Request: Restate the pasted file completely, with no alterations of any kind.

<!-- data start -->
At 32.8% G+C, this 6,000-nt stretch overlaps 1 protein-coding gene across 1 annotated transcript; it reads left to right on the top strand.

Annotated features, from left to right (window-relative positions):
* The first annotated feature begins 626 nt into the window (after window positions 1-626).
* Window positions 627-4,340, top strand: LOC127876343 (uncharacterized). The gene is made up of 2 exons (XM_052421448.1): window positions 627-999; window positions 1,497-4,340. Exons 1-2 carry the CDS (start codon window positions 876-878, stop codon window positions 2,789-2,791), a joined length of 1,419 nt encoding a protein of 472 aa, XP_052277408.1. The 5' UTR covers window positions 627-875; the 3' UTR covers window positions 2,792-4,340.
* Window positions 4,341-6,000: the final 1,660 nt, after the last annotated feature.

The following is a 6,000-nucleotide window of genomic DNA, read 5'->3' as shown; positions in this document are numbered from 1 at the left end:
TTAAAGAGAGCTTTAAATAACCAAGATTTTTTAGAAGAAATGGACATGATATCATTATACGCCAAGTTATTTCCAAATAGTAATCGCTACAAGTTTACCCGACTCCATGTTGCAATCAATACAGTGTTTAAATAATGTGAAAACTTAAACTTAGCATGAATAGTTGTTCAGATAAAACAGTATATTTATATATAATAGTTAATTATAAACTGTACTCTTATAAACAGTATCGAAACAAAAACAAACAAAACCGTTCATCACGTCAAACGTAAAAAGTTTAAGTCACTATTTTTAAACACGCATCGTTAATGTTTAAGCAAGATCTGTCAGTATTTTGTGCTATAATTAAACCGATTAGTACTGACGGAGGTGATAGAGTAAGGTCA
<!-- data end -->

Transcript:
At 32.8% G+C, this 6,000-nt stretch overlaps 1 protein-coding gene across 1 annotated transcript; it reads left to right on the top strand.

Annotated features, from left to right (window-relative positions):
* The first annotated feature begins 626 nt into the window (after window positions 1-626).
* Window positions 627-4,340, top strand: LOC127876343 (uncharacterized). The gene is made up of 2 exons (XM_052421448.1): window positions 627-999; window positions 1,497-4,340. Exons 1-2 carry the CDS (start codon window positions 876-878, stop codon window positions 2,789-2,791), a joined length of 1,419 nt encoding a protein of 472 aa, XP_052277408.1. The 5' UTR covers window positions 627-875; the 3' UTR covers window positions 2,792-4,340.
* Window positions 4,341-6,000: the final 1,660 nt, after the last annotated feature.

The following is a 6,000-nucleotide window of genomic DNA, read 5'->3' as shown; positions in this document are numbered from 1 at the left end:
TTAAAGAGAGCTTTAAATAACCAAGATTTTTTAGAAGAAATGGACATGATATCATTATACGCCAAGTTATTTCCAAATAGTAATCGCTACAAGTTTACCCGACTCCATGTTGCAATCAATACAGTGTTTAAATAATGTGAAAACTTAAACTTAGCATGAATAGTTGTTCAGATAAAACAGTATATTTATATATAATAGTTAATTATAAACTGTACTCTTATAAACAGTATCGAAACAAAAACAAACAAAACCGTTCATCACGTCAAACGTAAAAAGTTTAAGTCACTATTTTTAAACACGCATCGTTAATGTTTAAGCAAGATCTGTCAGTATTTTGTGCTATAATTAAACCGATTAGTACTGACGGAGGTGATAGAGTAAGGTCA